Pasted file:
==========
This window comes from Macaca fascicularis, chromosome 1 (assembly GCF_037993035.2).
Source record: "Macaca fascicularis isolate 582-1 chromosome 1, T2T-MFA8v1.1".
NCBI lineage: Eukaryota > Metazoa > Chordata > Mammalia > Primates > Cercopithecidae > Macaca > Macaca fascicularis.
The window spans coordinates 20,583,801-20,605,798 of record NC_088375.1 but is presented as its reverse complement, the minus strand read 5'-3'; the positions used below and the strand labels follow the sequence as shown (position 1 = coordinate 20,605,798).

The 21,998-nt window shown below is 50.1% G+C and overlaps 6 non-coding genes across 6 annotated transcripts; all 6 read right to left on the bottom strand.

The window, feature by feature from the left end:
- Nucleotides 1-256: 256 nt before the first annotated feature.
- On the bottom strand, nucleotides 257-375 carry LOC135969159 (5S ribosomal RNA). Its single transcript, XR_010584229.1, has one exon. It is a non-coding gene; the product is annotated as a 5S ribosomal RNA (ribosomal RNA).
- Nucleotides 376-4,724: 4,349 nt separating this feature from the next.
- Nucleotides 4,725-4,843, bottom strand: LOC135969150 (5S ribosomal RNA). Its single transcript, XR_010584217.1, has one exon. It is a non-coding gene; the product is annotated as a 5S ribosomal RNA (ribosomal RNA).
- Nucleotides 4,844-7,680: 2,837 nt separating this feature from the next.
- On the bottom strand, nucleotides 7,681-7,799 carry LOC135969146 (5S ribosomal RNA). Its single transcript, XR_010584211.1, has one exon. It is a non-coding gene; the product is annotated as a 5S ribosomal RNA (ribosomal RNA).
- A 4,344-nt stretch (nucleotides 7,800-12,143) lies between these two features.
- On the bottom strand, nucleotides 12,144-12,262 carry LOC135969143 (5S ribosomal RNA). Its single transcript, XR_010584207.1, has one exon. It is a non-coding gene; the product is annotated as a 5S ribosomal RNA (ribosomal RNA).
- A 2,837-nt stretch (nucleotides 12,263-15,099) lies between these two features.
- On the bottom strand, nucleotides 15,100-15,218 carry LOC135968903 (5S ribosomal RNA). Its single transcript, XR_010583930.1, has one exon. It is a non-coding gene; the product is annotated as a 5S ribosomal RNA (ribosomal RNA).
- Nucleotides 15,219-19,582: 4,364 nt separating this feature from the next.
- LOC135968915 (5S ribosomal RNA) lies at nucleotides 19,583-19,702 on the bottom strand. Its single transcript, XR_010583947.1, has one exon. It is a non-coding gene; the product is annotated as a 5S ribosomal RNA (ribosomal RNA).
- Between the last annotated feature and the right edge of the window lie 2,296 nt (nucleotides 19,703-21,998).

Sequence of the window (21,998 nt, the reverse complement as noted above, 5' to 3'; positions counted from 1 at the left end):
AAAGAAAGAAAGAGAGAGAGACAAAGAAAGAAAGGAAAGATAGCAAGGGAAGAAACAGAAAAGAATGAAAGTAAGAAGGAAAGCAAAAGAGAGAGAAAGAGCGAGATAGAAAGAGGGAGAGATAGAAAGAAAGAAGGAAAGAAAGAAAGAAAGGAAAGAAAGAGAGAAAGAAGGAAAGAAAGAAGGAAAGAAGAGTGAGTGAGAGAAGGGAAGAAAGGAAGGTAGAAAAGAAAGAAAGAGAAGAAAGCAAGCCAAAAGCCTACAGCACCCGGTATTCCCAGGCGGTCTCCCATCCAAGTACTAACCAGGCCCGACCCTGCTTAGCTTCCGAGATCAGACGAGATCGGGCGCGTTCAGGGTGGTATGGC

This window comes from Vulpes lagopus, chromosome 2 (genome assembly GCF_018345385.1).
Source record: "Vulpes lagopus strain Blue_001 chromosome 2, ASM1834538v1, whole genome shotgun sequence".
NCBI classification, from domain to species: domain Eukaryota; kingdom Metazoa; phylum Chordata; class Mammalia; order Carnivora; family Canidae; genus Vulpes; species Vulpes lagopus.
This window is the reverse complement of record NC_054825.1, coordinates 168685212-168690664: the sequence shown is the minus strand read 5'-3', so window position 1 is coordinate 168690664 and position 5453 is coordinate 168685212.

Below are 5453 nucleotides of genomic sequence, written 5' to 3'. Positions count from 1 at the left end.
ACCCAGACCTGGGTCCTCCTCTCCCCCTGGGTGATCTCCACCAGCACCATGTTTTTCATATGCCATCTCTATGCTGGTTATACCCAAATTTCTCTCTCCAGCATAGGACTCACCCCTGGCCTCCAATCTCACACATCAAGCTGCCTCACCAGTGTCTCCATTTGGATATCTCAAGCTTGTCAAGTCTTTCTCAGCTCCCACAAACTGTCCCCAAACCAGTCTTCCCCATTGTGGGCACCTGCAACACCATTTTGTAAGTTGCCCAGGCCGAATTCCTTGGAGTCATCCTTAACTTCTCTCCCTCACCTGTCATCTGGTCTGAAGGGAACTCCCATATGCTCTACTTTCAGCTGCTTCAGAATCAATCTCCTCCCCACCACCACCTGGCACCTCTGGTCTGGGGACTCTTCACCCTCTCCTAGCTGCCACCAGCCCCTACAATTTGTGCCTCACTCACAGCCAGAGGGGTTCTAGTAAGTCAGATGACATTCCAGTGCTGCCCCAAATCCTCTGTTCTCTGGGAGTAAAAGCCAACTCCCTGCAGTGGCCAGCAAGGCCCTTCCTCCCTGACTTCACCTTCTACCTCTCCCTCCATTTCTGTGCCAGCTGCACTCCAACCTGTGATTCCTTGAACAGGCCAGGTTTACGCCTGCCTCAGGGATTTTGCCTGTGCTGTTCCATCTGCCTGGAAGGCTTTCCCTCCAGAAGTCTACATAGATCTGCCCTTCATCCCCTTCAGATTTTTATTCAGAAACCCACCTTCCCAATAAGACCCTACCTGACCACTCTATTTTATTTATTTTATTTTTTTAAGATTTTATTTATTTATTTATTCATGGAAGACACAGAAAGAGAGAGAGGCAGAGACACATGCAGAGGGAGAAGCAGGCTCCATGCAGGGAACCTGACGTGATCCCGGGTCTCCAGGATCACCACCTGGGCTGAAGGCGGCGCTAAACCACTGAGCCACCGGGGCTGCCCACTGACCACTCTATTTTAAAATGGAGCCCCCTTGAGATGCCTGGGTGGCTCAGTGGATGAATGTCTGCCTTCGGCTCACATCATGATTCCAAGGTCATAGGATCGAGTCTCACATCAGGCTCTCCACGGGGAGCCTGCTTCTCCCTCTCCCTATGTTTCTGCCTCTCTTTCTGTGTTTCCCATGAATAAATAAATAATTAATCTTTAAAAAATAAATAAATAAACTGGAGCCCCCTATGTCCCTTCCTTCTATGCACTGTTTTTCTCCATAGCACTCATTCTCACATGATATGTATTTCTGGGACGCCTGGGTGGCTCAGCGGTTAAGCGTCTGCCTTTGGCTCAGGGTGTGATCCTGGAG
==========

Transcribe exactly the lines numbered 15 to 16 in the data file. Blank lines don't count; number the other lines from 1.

- A 2,837-nt stretch (nucleotides 12,263-15,099) lies between these two features.
- On the bottom strand, nucleotides 15,100-15,218 carry LOC135968903 (5S ribosomal RNA). Its single transcript, XR_010583930.1, has one exon. It is a non-coding gene; the product is annotated as a 5S ribosomal RNA (ribosomal RNA).